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Im developing a script in awk to convert a tex document into html, according to my preferences.

#!/bin/awk -f

BEGIN {
    FS="\n";
    print "<html><body>"
}
# Function to print a row with one argument to handle either a 'th' tag or 'td' tag
function printRow(tag) {
    for(i=1; i<=NF; i++) print "<"tag">"$i"</"tag">";
}

NR>1 {
   [conditions]
   printRow("p")
}

END {
    print "</body></html>"
}

Its in a very young stage of development, as seen.

\documentclass[a4paper, 11pt, titlepage]{article}
\usepackage{fancyhdr}
\usepackage{graphicx}
\usepackage{imakeidx}
[...]

\begin{document}

Lorem ipsum dolor sit amet, consectetur adipiscing elit. Nulla placerat lectus sit amet augue facilisis, eget viverra sem pellentesque. Nulla vehicula metus risus, vel condimentum nunc dignissim eget. Vivamus quis sagittis tellus, eget ullamcorper libero. Nulla vitae fringilla nunc. Vivamus id suscipit mi. Phasellus porta lacinia dolor, at congue eros rhoncus vitae. Donec vel condimentum sapien. Curabitur est massa, finibus vel iaculis id, dignissim nec nisl. Sed non justo orci. Morbi quis orci efficitur sem porttitor pulvinar. Duis consectetur rhoncus posuere. Duis cursus neque semper lectus fermentum rhoncus.

\end{document}

What I want, is that the script only interprets the lines that are between \begin{document} and \end{document}, since before they are imports of libraries, variables, etc; which at the moment do not interest me.

How do I make it so that it only processes the text within that pattern?

3

2 Answers 2

3

Don't use a shebang to call awk, it just makes things more complicated and robs you of the ability to leverage shell features and awk features and tightly couples the script to awk-specific syntax, see https://stackoverflow.com/a/61002754/1745001.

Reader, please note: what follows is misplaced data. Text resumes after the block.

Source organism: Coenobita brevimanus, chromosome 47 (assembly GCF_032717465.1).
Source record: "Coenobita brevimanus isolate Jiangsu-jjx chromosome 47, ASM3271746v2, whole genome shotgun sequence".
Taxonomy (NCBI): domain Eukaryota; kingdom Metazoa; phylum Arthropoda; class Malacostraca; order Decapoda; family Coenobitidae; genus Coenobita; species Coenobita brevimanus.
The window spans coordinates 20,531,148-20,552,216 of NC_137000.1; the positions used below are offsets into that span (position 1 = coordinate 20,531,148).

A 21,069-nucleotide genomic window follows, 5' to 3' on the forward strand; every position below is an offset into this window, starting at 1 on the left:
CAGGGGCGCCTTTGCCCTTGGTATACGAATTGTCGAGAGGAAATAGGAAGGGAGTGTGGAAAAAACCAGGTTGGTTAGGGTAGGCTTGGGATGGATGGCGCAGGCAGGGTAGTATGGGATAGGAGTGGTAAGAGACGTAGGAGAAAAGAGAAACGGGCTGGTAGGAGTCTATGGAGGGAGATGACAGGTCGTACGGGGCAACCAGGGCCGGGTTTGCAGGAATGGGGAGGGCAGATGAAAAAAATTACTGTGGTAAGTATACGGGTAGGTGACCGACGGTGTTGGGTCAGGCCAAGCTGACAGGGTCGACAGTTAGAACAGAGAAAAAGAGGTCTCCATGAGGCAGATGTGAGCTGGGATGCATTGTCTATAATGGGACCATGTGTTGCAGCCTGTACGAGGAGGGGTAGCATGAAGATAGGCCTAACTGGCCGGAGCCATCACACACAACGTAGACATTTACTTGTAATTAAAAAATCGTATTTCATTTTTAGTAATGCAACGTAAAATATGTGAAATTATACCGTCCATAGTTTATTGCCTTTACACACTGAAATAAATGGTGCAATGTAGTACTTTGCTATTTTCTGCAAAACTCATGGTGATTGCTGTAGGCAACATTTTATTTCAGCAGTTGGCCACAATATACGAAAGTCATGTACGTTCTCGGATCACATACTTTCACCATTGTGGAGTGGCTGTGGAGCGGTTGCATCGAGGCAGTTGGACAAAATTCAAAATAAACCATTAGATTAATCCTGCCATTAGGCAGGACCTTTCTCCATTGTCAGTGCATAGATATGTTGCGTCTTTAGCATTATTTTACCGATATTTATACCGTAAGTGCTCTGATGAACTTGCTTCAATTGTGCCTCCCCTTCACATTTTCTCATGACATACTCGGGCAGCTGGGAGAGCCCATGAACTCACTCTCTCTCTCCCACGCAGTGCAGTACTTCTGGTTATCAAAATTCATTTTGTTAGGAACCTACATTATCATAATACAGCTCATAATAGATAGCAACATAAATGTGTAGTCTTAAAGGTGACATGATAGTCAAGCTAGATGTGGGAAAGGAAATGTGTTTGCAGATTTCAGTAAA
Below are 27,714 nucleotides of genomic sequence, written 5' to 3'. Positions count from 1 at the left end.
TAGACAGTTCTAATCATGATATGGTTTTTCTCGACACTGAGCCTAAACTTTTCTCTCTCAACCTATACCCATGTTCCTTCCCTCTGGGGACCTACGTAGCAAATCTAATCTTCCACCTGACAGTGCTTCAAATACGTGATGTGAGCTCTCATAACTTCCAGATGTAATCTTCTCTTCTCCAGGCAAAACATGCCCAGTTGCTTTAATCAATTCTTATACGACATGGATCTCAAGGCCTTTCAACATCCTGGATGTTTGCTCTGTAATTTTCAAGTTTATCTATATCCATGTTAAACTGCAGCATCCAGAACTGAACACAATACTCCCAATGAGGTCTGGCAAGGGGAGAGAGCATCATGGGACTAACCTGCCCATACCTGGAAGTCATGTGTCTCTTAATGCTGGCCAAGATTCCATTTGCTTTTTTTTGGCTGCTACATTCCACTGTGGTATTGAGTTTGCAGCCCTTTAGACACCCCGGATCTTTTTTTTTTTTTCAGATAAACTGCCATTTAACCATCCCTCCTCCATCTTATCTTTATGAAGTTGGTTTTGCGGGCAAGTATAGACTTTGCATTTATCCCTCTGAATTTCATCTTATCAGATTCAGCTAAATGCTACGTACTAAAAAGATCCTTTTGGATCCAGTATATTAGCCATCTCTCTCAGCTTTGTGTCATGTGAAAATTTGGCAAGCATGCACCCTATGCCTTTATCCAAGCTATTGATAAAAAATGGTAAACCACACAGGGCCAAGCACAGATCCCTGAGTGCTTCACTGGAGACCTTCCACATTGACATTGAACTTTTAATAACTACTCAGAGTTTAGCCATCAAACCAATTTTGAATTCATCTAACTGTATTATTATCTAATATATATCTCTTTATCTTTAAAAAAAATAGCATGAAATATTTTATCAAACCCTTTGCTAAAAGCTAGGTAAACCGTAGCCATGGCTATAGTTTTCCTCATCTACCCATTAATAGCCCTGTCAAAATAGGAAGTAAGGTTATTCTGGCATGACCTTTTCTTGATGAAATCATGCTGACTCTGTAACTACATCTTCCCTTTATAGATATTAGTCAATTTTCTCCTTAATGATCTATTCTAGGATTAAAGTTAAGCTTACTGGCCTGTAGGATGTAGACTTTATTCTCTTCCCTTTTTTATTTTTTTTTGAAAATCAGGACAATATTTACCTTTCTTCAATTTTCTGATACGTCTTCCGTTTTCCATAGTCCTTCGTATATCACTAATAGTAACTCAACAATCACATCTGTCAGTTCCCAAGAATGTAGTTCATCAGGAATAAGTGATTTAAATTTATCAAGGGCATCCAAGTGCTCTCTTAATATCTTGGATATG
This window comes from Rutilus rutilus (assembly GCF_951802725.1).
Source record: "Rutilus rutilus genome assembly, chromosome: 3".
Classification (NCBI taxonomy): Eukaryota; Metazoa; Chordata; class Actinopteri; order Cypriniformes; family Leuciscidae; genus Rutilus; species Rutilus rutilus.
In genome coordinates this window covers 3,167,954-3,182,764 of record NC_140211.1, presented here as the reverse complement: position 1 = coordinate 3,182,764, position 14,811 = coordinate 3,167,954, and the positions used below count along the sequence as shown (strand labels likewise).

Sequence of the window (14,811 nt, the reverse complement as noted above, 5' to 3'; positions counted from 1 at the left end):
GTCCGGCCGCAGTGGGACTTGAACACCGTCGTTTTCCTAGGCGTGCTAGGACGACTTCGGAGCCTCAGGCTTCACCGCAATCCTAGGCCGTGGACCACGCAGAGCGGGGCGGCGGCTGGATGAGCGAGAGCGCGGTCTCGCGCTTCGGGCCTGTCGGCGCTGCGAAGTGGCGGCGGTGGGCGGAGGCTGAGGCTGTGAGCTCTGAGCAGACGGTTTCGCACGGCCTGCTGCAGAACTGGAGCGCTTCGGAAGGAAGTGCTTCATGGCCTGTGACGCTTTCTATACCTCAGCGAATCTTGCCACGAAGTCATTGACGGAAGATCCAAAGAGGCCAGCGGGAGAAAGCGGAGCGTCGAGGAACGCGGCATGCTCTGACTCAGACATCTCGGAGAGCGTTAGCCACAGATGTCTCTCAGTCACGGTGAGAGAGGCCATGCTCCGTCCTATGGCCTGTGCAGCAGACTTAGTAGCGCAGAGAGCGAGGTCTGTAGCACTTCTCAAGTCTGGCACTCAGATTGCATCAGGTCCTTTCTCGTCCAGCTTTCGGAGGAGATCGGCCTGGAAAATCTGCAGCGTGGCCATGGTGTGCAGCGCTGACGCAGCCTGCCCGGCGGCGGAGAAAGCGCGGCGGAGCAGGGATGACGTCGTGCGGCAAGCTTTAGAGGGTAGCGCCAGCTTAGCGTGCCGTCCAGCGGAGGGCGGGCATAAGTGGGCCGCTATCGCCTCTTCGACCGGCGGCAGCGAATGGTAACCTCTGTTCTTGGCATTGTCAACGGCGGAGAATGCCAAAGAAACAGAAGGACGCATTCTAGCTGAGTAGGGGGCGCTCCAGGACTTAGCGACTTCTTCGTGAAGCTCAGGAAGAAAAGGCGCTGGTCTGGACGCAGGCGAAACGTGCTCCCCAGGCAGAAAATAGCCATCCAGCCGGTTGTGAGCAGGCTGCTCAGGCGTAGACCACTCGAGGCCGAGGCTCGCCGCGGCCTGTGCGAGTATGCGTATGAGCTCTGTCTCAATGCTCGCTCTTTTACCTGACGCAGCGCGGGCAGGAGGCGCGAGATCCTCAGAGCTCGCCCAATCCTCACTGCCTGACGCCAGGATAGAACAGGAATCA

Here's how to start writing your script:

#!/usr/bin/env bash

awk '

    BEGIN {
        print "<html><body>"
    }
    
    # Function to print a row with one argument to handle either a "p" or "th" tag or "td" tag
    function printRow(tag,    i) {
        for(i=1; i<=NF; i++) print "<"tag">" $i "</"tag">"
    }
    
    $0 == "\begin{document}" { f=1 }
    $0 == "\end{document}"   { f=0 }
    
    !f { next }
    
    [conditions] {
       printRow("p")      # or "th" or "td"
    }
    
    END {
        print "</body></html>"
    }

' "${@:--}"

I remove the FS="\n" because you're using a loop from 1 to NF in your function and that wouldn't make sense if FS and RS were the same thing since that would cause NF to always be 1.

1

I think that should be easy to implement: You could e.g. specify a flag that is initialized as 0 in your BEGIN block (this is optional as awk will evaluate non-initialized variables as "false" in boolean tests). You the instruct awk to exclusively check if the line states \begin{document} if the flag is unset but otherwise ignore the line. Only when the \begin statement is encountered do you set the flag to 1, and then perform the usual processing. The flag would then be reset if an \end{document} is encountered.

So, you could modify the script as follows:

!f{if ($1=="\begin{document}") f=1; next}

f && ($1=="\end{document}") {f=0; next}

f==1 {
   [conditions]
   printRow("p")
}

The "set" and "reset" conditions are different here, because while f is unset, you want to skip every line (including the \begin{document}) line, but in addition set the flag if the \begin statement was found, whereas if f is set, you want to reset it and skip the line only if the current line reads \end{document}.

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